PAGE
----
London Grip Poetry Review – Fiona Moore

Emma Lee looks at the new Happenstance collection from Fiona Moore

The Distal Point 
Fiona Moore
Happenstance Press 
ISBN 978-1910131442
72pp, £10

This collection is split into three sections “Overwinter”, “Exclave” and “The Rose, the Stars”. The first builds a portrait of love and bereavement, mostly by exploring memories, some of which become more poignant and foreshadowed by hindsight. “Tower” starts “You’d never climb those worn stone/ spirals up the tower of a church/ or castle” and ends,

Once in France a church tower was so
high and you so far away
in the square under plane trees
standing among wavy green
shadows not of water but some
unknown element that I 
was afraid of losing you
until I climbed down, found you
and gave you a kiss
to prove myself wrong.

The gentle rhythm and long vowels remind readers that there’s no urgency because this is a memory and the poem’s ‘you’ is already lost to the narrator. This is further underlined by the “s” consonance and internal sound echoes (e.g. “shadows”/”unknown”, “prove”/“wrong”). The skill of the poem’s craft is worn lightly.

The second section concerns itself with boundaries, particularly leaving a comfort zone to witness the aftermath of horrific acts. One poem takes the reader to Auschwitz, another to occupied Poland. In “Museum”

This display's The Flowering of Industry:

flowers for Madame from car plant workers
but the cars they make are not on the streets,
streets that are empty at night, and dark

as the dark of the museum's windowless walls.
One wall in each room is painted red
with the reddest red in the last, empty room.

This poem builds a series of images of a dictatorial regime seeking efficiency and supremacy through industry and trade whilst keeping people in their gendered roles. The high-ranking woman receiving flowers is not expected to join the workers on the shop floor. The plans never come to fruition. The concept of a red wall in each museum room becomes a menacing motif leading to the chilling conclusion of the last line. The regime in question is not spelled out and the poem is not anchored in history, which suggests the events it records could well be repeated.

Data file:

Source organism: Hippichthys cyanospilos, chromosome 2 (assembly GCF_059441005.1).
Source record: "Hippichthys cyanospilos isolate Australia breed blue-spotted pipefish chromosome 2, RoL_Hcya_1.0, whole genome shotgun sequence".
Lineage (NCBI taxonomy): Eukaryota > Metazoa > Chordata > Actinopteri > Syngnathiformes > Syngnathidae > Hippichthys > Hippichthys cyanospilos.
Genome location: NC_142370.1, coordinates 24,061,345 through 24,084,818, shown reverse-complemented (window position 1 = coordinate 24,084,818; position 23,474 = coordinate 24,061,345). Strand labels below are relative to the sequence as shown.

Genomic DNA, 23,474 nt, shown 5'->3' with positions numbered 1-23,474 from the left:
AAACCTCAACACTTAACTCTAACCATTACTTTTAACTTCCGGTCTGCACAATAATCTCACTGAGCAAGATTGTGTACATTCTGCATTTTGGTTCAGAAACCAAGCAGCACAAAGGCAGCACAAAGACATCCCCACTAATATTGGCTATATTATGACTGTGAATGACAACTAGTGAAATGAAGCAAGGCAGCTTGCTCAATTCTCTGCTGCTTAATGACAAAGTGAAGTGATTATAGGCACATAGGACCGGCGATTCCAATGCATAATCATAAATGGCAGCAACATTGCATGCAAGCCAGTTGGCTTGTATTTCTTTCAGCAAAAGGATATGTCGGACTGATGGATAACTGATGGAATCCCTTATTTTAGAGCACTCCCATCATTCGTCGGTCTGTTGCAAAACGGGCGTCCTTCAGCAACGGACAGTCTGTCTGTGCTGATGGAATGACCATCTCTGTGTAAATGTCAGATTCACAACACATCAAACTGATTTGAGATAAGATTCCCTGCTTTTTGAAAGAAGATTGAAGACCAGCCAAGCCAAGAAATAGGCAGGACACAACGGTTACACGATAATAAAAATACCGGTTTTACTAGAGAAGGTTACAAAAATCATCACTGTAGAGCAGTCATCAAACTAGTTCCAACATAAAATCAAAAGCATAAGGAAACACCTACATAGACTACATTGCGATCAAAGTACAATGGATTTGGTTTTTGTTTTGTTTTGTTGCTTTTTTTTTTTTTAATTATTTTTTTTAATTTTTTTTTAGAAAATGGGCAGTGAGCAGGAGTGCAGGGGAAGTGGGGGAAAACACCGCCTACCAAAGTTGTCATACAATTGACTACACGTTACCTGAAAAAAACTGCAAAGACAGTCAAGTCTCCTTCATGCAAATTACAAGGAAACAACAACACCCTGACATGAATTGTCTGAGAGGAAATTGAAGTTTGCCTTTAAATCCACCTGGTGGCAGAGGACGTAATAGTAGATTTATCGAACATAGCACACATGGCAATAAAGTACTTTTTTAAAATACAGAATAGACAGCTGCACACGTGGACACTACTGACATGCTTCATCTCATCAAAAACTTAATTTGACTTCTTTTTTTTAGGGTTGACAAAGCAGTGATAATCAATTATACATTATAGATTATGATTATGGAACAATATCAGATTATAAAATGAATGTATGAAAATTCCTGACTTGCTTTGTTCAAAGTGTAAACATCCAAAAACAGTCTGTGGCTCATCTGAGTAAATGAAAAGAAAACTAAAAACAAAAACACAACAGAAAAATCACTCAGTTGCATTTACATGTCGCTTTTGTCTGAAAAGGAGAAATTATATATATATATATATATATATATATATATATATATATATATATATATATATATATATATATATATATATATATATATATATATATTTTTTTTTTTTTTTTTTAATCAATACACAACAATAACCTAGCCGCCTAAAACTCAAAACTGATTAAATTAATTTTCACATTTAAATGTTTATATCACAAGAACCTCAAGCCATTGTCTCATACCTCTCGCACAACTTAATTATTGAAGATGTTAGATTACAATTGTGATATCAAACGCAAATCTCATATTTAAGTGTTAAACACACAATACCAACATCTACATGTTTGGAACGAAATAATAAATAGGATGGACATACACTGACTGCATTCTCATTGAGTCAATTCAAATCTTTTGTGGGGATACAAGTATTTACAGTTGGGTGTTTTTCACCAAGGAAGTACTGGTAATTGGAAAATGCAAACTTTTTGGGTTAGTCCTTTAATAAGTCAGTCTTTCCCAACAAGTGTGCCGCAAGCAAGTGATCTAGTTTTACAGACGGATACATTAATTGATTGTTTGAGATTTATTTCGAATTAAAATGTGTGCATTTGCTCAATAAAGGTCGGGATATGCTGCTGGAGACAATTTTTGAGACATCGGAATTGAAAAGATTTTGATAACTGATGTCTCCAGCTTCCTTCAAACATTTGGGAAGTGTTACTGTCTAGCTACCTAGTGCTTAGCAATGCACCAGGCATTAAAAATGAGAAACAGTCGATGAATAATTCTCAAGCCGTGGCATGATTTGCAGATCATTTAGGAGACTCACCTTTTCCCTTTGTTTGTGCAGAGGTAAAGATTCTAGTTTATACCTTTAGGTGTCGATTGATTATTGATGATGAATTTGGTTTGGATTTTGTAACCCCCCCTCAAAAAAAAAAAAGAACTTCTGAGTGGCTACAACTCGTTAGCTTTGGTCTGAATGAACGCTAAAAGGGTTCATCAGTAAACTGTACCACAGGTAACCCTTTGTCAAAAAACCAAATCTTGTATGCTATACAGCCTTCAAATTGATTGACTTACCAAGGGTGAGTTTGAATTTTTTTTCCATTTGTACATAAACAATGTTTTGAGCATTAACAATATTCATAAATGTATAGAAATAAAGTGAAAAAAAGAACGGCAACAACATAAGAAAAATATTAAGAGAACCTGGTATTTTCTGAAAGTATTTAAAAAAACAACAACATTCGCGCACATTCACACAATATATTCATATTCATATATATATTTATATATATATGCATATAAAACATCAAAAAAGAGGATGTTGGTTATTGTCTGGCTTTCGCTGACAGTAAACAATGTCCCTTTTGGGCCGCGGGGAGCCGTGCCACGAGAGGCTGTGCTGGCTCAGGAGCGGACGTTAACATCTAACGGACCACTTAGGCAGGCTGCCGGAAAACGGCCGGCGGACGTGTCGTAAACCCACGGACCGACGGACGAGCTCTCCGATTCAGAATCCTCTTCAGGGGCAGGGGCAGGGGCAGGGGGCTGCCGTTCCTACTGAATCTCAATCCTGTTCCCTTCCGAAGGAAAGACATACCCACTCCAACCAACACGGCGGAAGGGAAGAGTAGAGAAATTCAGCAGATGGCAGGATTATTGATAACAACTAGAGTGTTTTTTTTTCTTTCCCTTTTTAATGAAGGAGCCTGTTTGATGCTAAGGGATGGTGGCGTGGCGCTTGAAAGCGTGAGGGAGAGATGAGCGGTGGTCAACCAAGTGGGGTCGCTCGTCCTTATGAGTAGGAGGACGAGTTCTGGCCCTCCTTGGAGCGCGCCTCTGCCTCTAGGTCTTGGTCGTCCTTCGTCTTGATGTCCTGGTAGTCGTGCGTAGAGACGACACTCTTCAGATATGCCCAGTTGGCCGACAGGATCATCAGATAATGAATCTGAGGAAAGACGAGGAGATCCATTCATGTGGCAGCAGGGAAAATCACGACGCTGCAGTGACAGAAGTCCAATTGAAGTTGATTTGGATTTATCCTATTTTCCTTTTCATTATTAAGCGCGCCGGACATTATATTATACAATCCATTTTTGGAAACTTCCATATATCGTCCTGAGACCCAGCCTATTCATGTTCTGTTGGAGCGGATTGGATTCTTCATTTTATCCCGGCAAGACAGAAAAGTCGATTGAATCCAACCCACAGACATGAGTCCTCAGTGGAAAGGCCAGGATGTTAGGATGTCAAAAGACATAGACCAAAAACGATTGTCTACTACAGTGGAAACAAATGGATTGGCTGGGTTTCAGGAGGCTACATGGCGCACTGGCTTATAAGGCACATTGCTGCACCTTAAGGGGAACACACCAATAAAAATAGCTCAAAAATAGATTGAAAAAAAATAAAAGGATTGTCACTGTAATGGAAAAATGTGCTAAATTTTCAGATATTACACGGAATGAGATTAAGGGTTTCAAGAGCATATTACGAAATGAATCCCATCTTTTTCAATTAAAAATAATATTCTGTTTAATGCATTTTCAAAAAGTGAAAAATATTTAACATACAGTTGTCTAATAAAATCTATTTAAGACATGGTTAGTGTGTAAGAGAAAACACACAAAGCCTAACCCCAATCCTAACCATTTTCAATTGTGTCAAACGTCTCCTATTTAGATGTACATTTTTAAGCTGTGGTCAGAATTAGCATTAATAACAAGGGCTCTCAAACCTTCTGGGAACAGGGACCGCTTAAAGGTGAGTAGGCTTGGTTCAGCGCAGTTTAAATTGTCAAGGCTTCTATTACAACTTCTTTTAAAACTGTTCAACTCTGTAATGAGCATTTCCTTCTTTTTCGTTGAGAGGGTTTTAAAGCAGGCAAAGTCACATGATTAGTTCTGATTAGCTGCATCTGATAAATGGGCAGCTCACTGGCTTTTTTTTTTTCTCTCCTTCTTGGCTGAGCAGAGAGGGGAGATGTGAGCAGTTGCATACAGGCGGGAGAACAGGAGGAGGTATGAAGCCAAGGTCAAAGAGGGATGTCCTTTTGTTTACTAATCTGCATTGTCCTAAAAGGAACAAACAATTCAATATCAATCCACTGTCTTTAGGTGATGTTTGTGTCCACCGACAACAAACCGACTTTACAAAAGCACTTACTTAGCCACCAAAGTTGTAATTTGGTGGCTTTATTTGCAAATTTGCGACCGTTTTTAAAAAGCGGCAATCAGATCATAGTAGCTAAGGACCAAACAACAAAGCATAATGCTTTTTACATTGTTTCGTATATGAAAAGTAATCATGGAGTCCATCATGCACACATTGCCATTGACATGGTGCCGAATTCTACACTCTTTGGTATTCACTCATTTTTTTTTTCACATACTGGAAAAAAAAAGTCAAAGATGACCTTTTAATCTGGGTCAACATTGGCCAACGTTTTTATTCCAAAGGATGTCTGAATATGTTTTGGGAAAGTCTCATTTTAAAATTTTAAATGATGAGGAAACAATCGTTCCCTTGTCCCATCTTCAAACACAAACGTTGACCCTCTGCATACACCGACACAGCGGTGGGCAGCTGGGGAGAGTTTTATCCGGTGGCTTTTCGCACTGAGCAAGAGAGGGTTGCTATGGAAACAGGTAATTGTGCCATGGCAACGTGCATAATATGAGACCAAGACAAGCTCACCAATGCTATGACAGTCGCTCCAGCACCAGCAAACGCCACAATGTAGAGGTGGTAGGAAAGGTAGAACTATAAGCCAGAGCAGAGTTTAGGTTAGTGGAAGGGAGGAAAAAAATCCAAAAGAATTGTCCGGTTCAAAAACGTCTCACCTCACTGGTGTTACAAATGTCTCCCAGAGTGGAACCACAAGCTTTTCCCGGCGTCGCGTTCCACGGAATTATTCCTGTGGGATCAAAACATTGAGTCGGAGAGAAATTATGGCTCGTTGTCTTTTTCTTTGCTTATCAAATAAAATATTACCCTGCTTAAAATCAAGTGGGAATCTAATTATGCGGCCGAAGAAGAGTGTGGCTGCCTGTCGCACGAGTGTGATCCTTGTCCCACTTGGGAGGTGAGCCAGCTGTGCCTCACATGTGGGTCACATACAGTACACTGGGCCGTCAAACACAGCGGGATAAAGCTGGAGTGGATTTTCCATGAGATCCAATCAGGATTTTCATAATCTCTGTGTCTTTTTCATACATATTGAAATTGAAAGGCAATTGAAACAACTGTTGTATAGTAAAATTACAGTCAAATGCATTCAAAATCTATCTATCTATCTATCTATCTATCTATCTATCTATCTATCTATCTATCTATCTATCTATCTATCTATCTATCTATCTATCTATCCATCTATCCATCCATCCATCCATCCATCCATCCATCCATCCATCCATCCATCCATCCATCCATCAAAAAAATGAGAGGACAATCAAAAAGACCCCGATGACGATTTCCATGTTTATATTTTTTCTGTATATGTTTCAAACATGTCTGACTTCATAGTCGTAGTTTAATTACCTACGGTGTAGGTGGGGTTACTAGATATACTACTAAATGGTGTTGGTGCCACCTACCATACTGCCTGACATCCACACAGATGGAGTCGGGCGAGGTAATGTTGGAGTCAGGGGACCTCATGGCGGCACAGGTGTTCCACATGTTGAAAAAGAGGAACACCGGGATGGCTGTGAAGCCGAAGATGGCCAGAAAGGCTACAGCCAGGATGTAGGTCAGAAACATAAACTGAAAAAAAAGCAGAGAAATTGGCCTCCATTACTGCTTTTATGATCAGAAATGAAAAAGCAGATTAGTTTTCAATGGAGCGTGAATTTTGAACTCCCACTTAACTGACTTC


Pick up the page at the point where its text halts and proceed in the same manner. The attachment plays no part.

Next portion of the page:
The third section feels the most contemporary. The section’s title poem is a love song for life, moving from childhood to adulthood and from morning to a night focused on stars. In “The Sound Crowds Make” a boy’s neck is trapped in a tube train door, head stuck in the carriage, body outside. The boy does survive,

The boy stays still, silent. OH!
fourth time--disbelief--then the doors open. He stumbles
backwards into people's arms, his face red and blank.

The sounds echo now, the ohs--
how spontaneous each one was and how exact 
in its timing, and in the graded emotion; as if this

is the kind of sound crowds make
at executions of the surely innocent, when even
the expected, the moment of death, must be a shock.

This poem is startlingly accurate in its capture of the collective “oh” that spreads as initial observers attract attention and focus from people standing nearby and the import of the situation spreads through the crowd. The final stanza extends the point to illustrate how crowds get caught in the drama of distressing events. The victim becomes a prop and loses his/her humanity because otherwise the crowd would stop being observers and might interfere in the actions most would prefer not to witness.

The Distal Point contains poems that are crafted and well-considered and they are supported by measured rhythms and careful selection of vocabulary.


Emma Lee’s most recent collection is “Ghosts in the Desert” (IDP, 2015), she co-edited “Over Land, Over Sea: poems for those seeking refuge,” and blogs at